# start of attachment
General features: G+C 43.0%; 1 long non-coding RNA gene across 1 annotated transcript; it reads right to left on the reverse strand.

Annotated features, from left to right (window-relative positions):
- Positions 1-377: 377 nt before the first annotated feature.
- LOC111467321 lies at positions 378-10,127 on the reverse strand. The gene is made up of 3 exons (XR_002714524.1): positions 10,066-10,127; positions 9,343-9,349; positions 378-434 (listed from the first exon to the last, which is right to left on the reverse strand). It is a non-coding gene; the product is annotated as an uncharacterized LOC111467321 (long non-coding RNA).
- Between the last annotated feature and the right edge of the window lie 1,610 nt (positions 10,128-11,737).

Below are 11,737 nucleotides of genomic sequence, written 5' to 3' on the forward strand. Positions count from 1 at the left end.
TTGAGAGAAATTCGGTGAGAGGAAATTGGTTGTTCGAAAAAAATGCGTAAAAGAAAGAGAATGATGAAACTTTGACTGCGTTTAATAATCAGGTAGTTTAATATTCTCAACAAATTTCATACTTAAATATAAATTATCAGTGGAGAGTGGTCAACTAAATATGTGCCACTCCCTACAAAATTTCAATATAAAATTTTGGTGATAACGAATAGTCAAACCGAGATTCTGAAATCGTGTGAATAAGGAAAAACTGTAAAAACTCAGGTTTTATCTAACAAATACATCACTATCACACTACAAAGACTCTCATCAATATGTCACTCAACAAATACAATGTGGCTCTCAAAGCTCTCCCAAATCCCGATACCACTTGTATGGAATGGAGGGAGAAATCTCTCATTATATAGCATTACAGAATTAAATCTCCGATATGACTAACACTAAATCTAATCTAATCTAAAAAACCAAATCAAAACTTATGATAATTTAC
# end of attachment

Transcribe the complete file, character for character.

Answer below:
General features: G+C 43.0%; 1 long non-coding RNA gene across 1 annotated transcript; it reads right to left on the reverse strand.

Annotated features, from left to right (window-relative positions):
- Positions 1-377: 377 nt before the first annotated feature.
- LOC111467321 lies at positions 378-10,127 on the reverse strand. The gene is made up of 3 exons (XR_002714524.1): positions 10,066-10,127; positions 9,343-9,349; positions 378-434 (listed from the first exon to the last, which is right to left on the reverse strand). It is a non-coding gene; the product is annotated as an uncharacterized LOC111467321 (long non-coding RNA).
- Between the last annotated feature and the right edge of the window lie 1,610 nt (positions 10,128-11,737).

Below are 11,737 nucleotides of genomic sequence, written 5' to 3' on the forward strand. Positions count from 1 at the left end.
TTGAGAGAAATTCGGTGAGAGGAAATTGGTTGTTCGAAAAAAATGCGTAAAAGAAAGAGAATGATGAAACTTTGACTGCGTTTAATAATCAGGTAGTTTAATATTCTCAACAAATTTCATACTTAAATATAAATTATCAGTGGAGAGTGGTCAACTAAATATGTGCCACTCCCTACAAAATTTCAATATAAAATTTTGGTGATAACGAATAGTCAAACCGAGATTCTGAAATCGTGTGAATAAGGAAAAACTGTAAAAACTCAGGTTTTATCTAACAAATACATCACTATCACACTACAAAGACTCTCATCAATATGTCACTCAACAAATACAATGTGGCTCTCAAAGCTCTCCCAAATCCCGATACCACTTGTATGGAATGGAGGGAGAAATCTCTCATTATATAGCATTACAGAATTAAATCTCCGATATGACTAACACTAAATCTAATCTAATCTAAAAAACCAAATCAAAACTTATGATAATTTAC